Joining East African Community in 2007 was important for Rwanda

Joining the East African Community in 2007 by the country of a thousand hills (Rwanda) was important for the Rwandese society and its neighbours.

Joining the East African Community in 2007 by the country of a thousand hills (Rwanda) was important for the Rwandese society and its neighbours.

Gaining the full membership of the East African community (EAC) has tremendously linked Rwanda with a broadened market for its goods.

 The East African Community (EAC) is a preferential trading area formerly consisting of Kenya, Tanzania, and Uganda. The present members of the East African Community are a revival of the original EAC, a customs union that was established in 1967 at the end of the colonial era for a variety of political and economic reasons.

 The new EAC of which Rwanda and Burundi are among the member states is aimed at  achieving deeper regional integration among the member states with the establishment of a customs union, then a common market, a monetary union, and ultimately a political federation.

The Rwandan private sector will become competitive in the East African Community as it will have to strive and work hard to attain or surpass the standards of member states in terms of quality and quantity.

One of the tangent benefits is that international economic standards advocate for free movement of commodities and various services. Several trade barriers are stripped off in various business transactions carried out amongst member countries.

It is important to understand that increased trade involvement in international markets is the only sustainable way for developing societies to free them from the poverty tragedy. This is why East African member states came together to form an alliance in order to create a large economic base and trading atmosphere.

Rwanda’s involvement in various alliances such as Comesa and the Commonwealth member countries will increase the country’s competitiveness and attract several foreign investments as well.

The country is also able to benefit from the regional trading arrangements. These regional trading arrangements are important because they alter the prices of imports from members as tariffs are phased out relative to imports from the rest of the world.

Eventually, demand patterns change resulting in adjustments in trade and output flows. The creation of regional trading alliances where there exists overlapping production with significant differences in production costs between members can lead to large gains from trade as resources are allocated more efficiently among member countries.

Trade integration is not the only reason that policymakers in Rwanda might find regional integration in the East African region to be a desirable policy. Other factors such as EAC customs union are very crucial. The Comesa customs union is attractive to Rwanda because it provides a larger market to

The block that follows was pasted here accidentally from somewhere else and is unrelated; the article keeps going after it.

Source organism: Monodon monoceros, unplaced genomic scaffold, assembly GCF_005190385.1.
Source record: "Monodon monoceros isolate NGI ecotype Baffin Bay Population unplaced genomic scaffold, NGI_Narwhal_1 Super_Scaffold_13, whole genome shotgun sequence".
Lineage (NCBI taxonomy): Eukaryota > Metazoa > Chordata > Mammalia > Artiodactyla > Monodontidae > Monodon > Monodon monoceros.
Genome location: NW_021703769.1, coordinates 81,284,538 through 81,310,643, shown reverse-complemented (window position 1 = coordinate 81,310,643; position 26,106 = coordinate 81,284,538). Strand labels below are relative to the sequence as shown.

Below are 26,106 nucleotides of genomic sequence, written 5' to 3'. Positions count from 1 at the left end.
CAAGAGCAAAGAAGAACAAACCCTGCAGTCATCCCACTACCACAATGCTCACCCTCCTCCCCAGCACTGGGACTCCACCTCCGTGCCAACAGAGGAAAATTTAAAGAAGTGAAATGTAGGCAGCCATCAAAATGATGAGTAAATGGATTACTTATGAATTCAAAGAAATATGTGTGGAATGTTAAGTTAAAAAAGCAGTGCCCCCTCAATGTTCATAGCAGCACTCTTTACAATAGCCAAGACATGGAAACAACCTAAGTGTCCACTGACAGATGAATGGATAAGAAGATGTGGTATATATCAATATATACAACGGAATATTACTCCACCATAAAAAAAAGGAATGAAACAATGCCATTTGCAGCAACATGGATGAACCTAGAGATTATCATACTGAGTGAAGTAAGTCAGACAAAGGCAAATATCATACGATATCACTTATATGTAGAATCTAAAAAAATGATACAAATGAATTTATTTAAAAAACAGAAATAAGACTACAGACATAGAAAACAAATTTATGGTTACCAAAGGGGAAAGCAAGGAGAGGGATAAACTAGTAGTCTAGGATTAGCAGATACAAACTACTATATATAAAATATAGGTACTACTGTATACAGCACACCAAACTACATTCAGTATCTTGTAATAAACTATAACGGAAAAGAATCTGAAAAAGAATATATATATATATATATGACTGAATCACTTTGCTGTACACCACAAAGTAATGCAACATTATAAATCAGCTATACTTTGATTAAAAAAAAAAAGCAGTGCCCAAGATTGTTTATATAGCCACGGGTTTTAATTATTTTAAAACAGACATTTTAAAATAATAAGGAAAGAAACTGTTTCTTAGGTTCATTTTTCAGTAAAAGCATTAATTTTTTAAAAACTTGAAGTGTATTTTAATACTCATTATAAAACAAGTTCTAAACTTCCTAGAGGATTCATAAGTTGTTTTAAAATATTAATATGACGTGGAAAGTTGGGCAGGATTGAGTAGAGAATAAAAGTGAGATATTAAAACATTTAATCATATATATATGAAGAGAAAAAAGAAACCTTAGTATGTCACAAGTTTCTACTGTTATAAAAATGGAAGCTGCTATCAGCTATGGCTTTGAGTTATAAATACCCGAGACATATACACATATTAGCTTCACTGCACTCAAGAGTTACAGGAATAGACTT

encourage the expansion of its manufactured or non-traditional exports to the region. Developing countries can pursue enhanced trading arrangements including outside framework of the regional trade alliances through deepening cooperation in trade facilitation.

Consequently, adopting and implementing simple, transparent import and export
regulations that are efficient procedures for customs clearance will reduce transaction costs and enhance efficiency in EAC member countries and improve the environment for trade expansion.

Today, behind boarder reforms are are increasingly an important part of the
international trade architecture and of growing importance in the multilateral trade negotiations in the world trade organization.

 Regional cooperation on public goods such as water basins (lakes, rivers), infrastructure (roads, railways, and dams), the environment, hydroelectric and other sources of energy, and fisheries can generate benefits for member states.

It can be stressed here that trade creation means the import competing sectors will face increased competition from cheaper imports, and producers will have to improve efficiency and competitiveness.

Sustained macroeconomic and structural reforms will be needed to ensure that a favorable enabling environment is created that will facilitate competitive production.
With the above discussion, one can conclude that improvement in trade facilitation can improve transparency, reduce the costs of doing business, and promote trade.

Regional cooperation in implementing border reforms is an increasingly important part of the architecture of the international trading system that can improve efficiency and facilitate trade in goods and services.

Finally, regional cooperation in public goods can, among other things, lower the cost of infrastructural development, promoting growth and development.

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